So… what actually happened at Why Rush?
We asked Rachel Elderkin – dancer, performer and new graduate in English Literature & Greek Civilisation to keep a three day record….
See http://www.flickr.com/photos/sicliff/sets/72157629722264728/with/7218118632/ under “why rush?” for full set of event photos.
SLIM PRO 6:
A man who hears music in frying bacon? A piano’s last request to “give joy once more”? Definitely an act to get your mind sizzling…
While the bacon was absent from this performance it was a fact that made me intrigued to see what Slim Pro 6 and The Bobettes would get up to with their much anticipated ‘piano drop’. There seems a certain sadness in destroying a piano, let alone three, even if in the name of art. Seeing it before the ‘drop’ and knowing its doom, I couldn’t help feeling sorry for the loss of a beautiful instrument. Yet as Andy, the man behind this destruction told me, these are rescue pianos, saved from the piano graveyard and eager, in their last act, to go out with a bang – or a crashing jangle.
Over the three nights of the festival three pianos were dropped. The winching of the chain created an ominous bass for their final act, accompanied by the discordant, yet complimentary sounds of the Bobettes, who were joined by the Laura Call Ensemble on Saturday night and taken over by Urban Explosion for Sunday’s final drop. Friday and Saturday became a bit of a jamming sesh, the band building as the piano rose and then pausing before it fell… all of one inch with a light jangle. So the piano was to be dropped in stages! I admit I had visions of it being winched to the top and brought crashing to the ground. However, Andy is all for creating a spectacle, showing that music can be something entertaining to watch as well as hear, that it can be an art which appeals to more than one sense, including smell (while the bacon is absent some burning rosemary will do).
Three nights of music, spectacle and an amusing suspense ensued. A man with a cardboard dog’s head, (which, I am told, is a tribute to the legendary Bob after whom the Bobettes are named), a wooden sword and some questionable measurements, made the suspense rather less serious as he informed the audience that the piano would drop six times, from increasing heights.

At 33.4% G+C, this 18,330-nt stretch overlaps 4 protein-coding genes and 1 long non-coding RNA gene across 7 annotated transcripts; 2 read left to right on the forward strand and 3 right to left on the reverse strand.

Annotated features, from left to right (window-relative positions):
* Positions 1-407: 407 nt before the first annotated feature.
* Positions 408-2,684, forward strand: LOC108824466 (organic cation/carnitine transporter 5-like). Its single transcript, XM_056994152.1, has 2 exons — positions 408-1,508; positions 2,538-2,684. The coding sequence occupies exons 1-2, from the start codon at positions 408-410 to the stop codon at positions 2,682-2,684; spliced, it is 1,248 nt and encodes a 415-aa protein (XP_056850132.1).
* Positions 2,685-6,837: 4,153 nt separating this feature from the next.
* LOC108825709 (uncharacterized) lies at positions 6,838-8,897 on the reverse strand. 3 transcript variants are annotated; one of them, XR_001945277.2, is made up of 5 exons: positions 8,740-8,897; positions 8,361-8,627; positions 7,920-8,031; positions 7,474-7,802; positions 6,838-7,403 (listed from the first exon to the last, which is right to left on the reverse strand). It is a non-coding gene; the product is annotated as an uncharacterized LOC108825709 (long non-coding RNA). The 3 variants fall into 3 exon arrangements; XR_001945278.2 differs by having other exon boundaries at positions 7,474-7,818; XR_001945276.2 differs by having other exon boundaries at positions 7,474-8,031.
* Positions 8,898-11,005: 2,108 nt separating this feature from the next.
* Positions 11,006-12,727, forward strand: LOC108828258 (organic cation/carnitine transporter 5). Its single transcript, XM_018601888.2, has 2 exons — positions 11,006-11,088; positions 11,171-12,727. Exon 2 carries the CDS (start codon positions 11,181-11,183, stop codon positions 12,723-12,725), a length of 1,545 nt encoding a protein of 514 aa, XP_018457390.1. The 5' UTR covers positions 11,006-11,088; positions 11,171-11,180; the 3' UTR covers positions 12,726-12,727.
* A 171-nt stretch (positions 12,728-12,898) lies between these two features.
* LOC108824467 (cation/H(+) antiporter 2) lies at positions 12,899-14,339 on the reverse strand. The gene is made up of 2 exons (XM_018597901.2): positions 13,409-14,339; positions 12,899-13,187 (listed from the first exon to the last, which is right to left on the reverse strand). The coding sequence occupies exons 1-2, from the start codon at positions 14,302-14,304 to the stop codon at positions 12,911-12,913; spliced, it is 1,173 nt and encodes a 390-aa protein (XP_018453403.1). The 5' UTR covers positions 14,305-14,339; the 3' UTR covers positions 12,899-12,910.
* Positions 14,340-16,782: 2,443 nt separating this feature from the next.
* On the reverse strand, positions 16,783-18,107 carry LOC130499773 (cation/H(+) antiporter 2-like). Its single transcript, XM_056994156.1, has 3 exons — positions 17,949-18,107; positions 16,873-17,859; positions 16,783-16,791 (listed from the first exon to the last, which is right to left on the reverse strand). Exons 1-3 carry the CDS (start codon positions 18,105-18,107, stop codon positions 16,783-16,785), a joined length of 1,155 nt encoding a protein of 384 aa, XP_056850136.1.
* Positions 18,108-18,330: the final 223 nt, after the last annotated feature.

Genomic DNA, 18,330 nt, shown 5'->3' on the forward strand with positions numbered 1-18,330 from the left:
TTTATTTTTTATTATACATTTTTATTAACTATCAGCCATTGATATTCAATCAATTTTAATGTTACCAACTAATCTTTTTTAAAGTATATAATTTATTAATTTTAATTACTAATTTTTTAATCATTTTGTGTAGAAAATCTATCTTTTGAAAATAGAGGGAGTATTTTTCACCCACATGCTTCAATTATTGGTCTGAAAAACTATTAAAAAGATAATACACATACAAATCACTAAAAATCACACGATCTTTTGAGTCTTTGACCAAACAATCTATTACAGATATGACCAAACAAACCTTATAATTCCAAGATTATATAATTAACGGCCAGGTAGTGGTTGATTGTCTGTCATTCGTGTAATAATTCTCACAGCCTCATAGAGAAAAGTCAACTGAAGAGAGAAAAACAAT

Andy wished to explore the different sounds created at each stage of the drop, so each time, different from the last, was caught on microphones hidden within the old piano. Both Friday and Saturday the lively and discordant bands were on hand to wish the piano farewell and to compliment its final notes. However, Urban Exploration’s set on Sunday’s final drop was the highlight for me. Capturing the sounds created at each stage these were played back and created into a piece that gave the sounds of a dying piano a new life of its own. Usually losing its keys midway, the piano would ascend to the final drop without them – a head popping out at the top of the loading bay to cut the cord was a rather comical final moment. Unsurprisingly this was never going to be an act to die quietly. The final drop created an impressive, (and on the final night unscheduled) crash. The lingering chords resonating from the piano’s shattered wreck – this was the music Andy had been waiting for.
MY POLAR DISORDER: The question of the pole dancing mouse…
We know it shouldn’t be but a pole dancing mouse is strangely sexy…
At least most of the audience, particularly the male members, seemed enthusiastic about this performance, which, considering this mouse consists of Mickey’s head on a woman’s body, may raise a few questions…
A pole dancing mouse is hardly an image that easily comes to mind, yet for creator Anna Frisch this is exactly how the act was born. The strange contrast between the body of an undeniably sexy pole-dancer and Mickey’s head is at once amusing and disturbing, but primarily entertaining, this ‘genderless’ mouse apparently appealing to all. Backed by two moody male guitarists and an intoxicating bass beat, we are transported to a dimly lit world of sex, sleaze and the ridiculous – an addictive mixture! So is the mouse likely to further develop her/his pole dancing career? Speaking to some of the audience it seems agreed that there is a ‘space on the shelf’ for this new genre of pole dancing. So with the Disney illusion decidedly destroyed, I’ll keep an eye out around Leeds for the first ‘shuttle bus’ ready to whisk you and your wobbly legs off, as you stumble out the bar on a Saturday night, to a strip club renowned for pole dancing mice…
No score, 15 musicians – each doing his own thing – and no rehearsal?! A plastic trombone and a vuvuzela? Surely that’s a recipe for chaos!